Are Immigration Laws Like Jim Crow? More Than Some People Would Like To Admit.
by David Bier
Alabama Governor Robert Bentley was forced to defend his state’s harsh immigration law recently against charges that it amounts to a return to segregation-era racially biased policies. “What took place in the civil rights era was a series of unlawful actions against lawful residents,” Bentley said in response to the charges. “It was a shameful chapter in our state’s history. The immigration issue of today is entirely different.”
Parallels to segregation might be slightly overdone, but to call immigration policies “entirely different” is disingenuous. America’s restrictive immigration system was invented by the Eugenics Research Institute’s future president, Rep. Albert Johnson (R-Washington), who wanted to protect America’s racial purity from, in the words he quoted from a State Department official, “unassimilable . . . filthy . . . and often dangerous” foreigners. While such laws are no longer justified on racial grounds, their impacts today are just as ethnically disparate—more than 80 percent of immigrants labeled “illegal” are Hispanic, and 97 percent (pdf) of deportees are Hispanic.
Nor was segregation “unlawful”—it was a bizarre system of legal controls. Although it’s best known as a system of social control, it was just as much a system of economic regulation. Jim Crow began humbly—with segregated streetcars in Georgia in 1891—but quickly escalated, imposing on southern businesses ever more burdensome requirements: twice the number of bathrooms, waiting rooms, ticket counters, phone booths, even cocktail lounges. The president of Southeastern Greyhound told the Wall Street Journal in 1957, “It frequently costs fifty percent more to build a terminal with segregated facilities.”
Since laws that intend to control personal behavior are so rarely enforceable, governments conscript business people to act as de facto State agents. In this way social controls quickly morph into economic regulations. It is often forgotten that the railroad in the infamous Supreme Court case Plessy v. Ferguson (1896) actually helped fight the “separate but equal” doctrine because it “saddled employers with the burden of becoming the state’s race policemen.” Immigration law, which began as a way to restrict the movement of foreigners into the United States, has followed exactly the same pattern. Today a vast portion of America’s immigration code targets businesses, not foreigners.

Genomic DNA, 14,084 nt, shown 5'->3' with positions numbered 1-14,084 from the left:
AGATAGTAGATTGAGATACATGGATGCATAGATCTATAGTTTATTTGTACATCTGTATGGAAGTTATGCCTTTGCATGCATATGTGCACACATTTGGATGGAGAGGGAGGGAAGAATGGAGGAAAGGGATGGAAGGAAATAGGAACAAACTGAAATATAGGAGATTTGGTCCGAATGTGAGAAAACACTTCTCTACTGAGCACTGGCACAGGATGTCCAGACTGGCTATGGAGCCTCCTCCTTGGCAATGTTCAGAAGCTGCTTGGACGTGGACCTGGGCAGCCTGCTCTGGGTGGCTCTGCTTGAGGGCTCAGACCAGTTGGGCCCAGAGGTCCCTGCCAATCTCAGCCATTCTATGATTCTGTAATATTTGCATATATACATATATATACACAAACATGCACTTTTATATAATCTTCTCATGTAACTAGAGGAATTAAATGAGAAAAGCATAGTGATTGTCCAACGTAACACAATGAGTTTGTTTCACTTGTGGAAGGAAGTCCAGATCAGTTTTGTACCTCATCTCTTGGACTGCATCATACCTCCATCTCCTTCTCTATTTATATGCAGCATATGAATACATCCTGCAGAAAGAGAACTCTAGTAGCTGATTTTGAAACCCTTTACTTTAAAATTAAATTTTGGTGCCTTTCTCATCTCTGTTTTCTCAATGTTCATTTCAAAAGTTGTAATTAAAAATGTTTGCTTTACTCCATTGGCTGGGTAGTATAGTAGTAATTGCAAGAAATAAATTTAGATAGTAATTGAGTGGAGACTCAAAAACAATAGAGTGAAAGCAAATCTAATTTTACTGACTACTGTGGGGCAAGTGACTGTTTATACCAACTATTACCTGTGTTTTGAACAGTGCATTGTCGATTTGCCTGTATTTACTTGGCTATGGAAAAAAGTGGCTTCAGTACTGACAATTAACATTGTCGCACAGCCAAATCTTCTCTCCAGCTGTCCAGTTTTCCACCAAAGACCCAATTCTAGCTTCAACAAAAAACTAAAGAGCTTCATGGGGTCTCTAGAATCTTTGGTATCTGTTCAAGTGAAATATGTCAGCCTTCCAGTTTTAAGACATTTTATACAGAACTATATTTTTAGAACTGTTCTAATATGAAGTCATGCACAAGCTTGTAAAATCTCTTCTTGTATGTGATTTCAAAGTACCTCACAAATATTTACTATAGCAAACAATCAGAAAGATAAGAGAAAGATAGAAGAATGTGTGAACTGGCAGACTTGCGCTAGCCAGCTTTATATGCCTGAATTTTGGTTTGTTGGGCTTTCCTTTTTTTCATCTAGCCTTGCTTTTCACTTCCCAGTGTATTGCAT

Jim Crow’s regulatory state only affected businesses that served both white and African American patrons. For most small businesses, the costs of the regime were simply too great. Similarly, for many businesses today, hiring migrant workers has just become too dangerous. “I always relate it to tax law,” labor law consultant Barlow Curran recently told the Tampa Tribune. “Federal tax law is so complicated that if the IRS audits you, regardless of how careful you’ve been, they’ll probably find something. The same thing is true of farm labor law.” No wonder Immigration and Customs Enforcement has imposed $100 million in fines in just the last three years alone—more than the Bush administration’s previous eight years.
Alabama has only added to these regulatory threats. The state’s HB 56—enacted a year ago—mandated that employers use E-Verify to check the work authorization for potential employees. Over 60,000 Alabama businesses missed the deadline. If employers are unable to comply, they face license suspensions and may even be given the “business death penalty,” permanent closing.
As Isabel Wilkerson documents in her Pulitzer Prize-winning The Warmth of Other Suns, more than six million African Americans fled the Jim Crow South and left many southern employers facing labor shortages. “Farmers . . . have [woken] up on mornings recently to find every Negro over 21 on his place gone,” editorialized the Macon Telegraph in 1916 as the Great Migration began. “And while our very solvency is being sucked out beneath us, we go about our affairs as usual.”
Fleeing the State
Alabama is discovering that harsh immigration laws can just as easily “suck the solvency out beneath” them. “From a business point of view, it’s a terrible piece of legislation,” Henry Hagood, CEO of Alabama Associated General Contractors, told Reuters. “My counterparts around the country are saying, ‘thanks for sending workers our way.’” Tens of thousands of workers have already fled the state. University of Alabama professor Samuel Addy found that losing these workers reduced the state’s GDP by between $2.3 billion and $10.8 billion.
Conservatives who profess a commitment to the free market must extend that commitment to the labor market. They must realize that harsh immigration laws have the same dire effects on business as other burdensome regulations. They limit not only the free movement of foreign workers but also the rights of American businesses to hire, transport, and associate freely. They need to go the same way as Jim Crow—into the dustbin of history.
David Bier is the immigration policy analyst at the Competitive Enterprise Institute.
The opinions expressed in this article do not necessarily reflect the opinion of ILW.COM.